Helmut Barnett: Maximal/Minimal

Barnett's precisely rendered colorful abstractions afford your eyes maximum enjoyment

Arts Review

'Helmut Barnett: Maximal/Minimal'

Wally Workman Gallery

through Sept. 30

Some people don't like abstract art, or most abstract art, because it doesn't seem like a whole lot of thought or work went into it, or, worse, it often doesn't even look that good.

Which is why we're especially pleased by this "Maximal/Minimal" show of Helmut Barnett's at Wally Workman Gallery: A lot of thought went into it, a lot of work went into it, and it looks great.

Here are colorful abstractions – sharply defined and precisely rendered colorful abstractions – arranged to achieve uncommon balance or to affect a sort of kinesis via static articulation all stacked and staggered, the bright shapes often against a ground of collaged diagrams and texts. Imagine: The baby Jesus had a hissy fit while playing with Colorforms in an antique-book binder's studio, but (baby J being the divine infant, after all) the results were heavenly and wholly coherent. There are several of these, and they're only part of the show.

Elsewhere, in a series of paintings of "Caryatids," the main forms are silhouetted like overlapping, vertical sine waves stark black against backgrounds formed of industrial color swatches: Red Caryatid, Yellow Caryatid, and – bright polychrome in the middle – Carnival Caryatid. On the wall to the left of these, there's a different pair called Garden Scape I and Garden Scape II; they're intricate microcosms of acrylic on paper, a gathering of objects composing the sort of beauty that George Herriman might have created with a fierce and steady brush in the midst of an Ecstasy bender. (Really good abstract art, our thesis insists, requires such metaphors as these.) A viewer can sense, in some of these works, faint echoes of de Chirico or Miró, but always the force that drives these flowerings is clearly Barnett's own. That's the "Maximal" part of the exhibition, and it's a doozy.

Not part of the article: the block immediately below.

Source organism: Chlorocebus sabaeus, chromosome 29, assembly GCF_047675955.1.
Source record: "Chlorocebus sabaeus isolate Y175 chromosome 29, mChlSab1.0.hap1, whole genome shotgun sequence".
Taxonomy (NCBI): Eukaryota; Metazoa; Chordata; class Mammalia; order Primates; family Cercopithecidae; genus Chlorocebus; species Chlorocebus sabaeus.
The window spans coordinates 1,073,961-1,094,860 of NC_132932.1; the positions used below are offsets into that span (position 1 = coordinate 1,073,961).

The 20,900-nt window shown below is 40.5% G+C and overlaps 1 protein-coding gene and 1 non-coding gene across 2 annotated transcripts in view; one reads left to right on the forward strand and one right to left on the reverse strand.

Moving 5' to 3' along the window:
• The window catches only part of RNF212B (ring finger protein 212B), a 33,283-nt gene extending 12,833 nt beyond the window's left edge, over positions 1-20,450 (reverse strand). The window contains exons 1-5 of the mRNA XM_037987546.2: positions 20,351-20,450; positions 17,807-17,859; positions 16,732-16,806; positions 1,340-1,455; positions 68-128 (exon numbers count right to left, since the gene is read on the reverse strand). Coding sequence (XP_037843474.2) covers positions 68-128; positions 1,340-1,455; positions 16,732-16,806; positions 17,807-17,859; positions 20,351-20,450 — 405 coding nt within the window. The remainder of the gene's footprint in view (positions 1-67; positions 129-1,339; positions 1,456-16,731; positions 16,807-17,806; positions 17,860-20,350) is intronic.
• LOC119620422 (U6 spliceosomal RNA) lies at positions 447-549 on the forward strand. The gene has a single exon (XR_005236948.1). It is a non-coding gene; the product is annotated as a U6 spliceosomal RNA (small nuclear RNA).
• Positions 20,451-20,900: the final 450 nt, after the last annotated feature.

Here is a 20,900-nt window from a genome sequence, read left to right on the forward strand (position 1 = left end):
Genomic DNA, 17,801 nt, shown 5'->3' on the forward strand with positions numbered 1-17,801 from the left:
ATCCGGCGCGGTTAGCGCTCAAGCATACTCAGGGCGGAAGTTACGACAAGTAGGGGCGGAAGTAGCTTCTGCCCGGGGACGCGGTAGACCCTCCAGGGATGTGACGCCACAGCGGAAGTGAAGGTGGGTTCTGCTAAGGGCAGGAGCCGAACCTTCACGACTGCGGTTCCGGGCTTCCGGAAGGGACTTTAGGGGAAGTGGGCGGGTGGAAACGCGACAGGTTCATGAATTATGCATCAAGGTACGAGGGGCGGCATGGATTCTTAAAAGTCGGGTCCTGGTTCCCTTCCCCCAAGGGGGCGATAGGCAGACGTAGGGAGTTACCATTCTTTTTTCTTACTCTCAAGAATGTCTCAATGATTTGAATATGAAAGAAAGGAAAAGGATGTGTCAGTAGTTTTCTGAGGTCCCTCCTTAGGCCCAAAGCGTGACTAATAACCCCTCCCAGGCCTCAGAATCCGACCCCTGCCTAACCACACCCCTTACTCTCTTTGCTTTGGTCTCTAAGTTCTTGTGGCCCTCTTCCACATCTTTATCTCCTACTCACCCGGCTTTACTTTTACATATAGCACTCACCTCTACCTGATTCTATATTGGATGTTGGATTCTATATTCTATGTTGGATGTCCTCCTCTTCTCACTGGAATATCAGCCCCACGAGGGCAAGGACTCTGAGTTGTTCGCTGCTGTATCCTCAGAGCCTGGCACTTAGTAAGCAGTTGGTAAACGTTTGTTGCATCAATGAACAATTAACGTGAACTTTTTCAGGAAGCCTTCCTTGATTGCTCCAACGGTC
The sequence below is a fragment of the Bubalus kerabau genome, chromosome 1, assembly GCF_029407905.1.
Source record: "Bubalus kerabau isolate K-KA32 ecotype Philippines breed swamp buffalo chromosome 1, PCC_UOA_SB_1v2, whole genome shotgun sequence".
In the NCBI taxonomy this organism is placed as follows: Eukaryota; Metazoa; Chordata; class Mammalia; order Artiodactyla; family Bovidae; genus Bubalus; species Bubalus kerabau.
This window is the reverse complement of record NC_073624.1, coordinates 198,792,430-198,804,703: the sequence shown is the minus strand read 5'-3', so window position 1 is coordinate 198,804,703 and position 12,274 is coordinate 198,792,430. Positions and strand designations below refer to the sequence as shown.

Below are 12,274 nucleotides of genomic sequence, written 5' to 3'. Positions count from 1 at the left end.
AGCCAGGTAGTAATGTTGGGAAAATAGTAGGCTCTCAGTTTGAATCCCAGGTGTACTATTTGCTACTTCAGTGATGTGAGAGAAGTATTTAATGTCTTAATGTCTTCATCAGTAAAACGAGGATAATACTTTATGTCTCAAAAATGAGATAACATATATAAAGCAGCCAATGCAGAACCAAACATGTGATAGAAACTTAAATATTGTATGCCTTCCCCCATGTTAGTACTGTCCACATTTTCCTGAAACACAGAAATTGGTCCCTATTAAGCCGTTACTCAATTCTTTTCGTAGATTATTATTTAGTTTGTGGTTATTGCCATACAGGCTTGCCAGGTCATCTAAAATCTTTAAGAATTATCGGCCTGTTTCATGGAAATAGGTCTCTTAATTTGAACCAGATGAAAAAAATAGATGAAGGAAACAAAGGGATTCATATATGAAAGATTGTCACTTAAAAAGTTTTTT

"Doozy" comes from Duesenberg, of course: the American-made automobile of the 1910s-1930s that was the epitome of luxury and grace. We mention it because the "Minimal" section of Barnett's show features large paintings of what the artist calls "the couple," a simple glyph like the corporate logo for Togetherness or perhaps sexual union as streamlined for immense inscription on the Nazca Plain. First it's rendered black on white, then white on black, acrylic on paper at 43 inches by 30 inches, and it's an excellent icon well presented. Why Duesenberg, though, is because the image would make, in three dimensions, a fine hood ornament for a car as elegant as a Duesenberg. As if precognitively acknowledging this idea, Barnett's created a paper stone maquette of the thing, 3D Couple, that commands attention from one lucky corner of the Workman Gallery's second exhibition room; except that, given the size of this particular "hood ornament," the corresponding doozy would have to be big enough for Paul Bunyan to drive. Even the minimal here is, in a way, maximal.

The entire show affords maxi-mum enjoyment for your eyes, an intricacy of balances and references for your mind to happily puzzle upon.

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Helmut Barnett, Wally Workman Gallery

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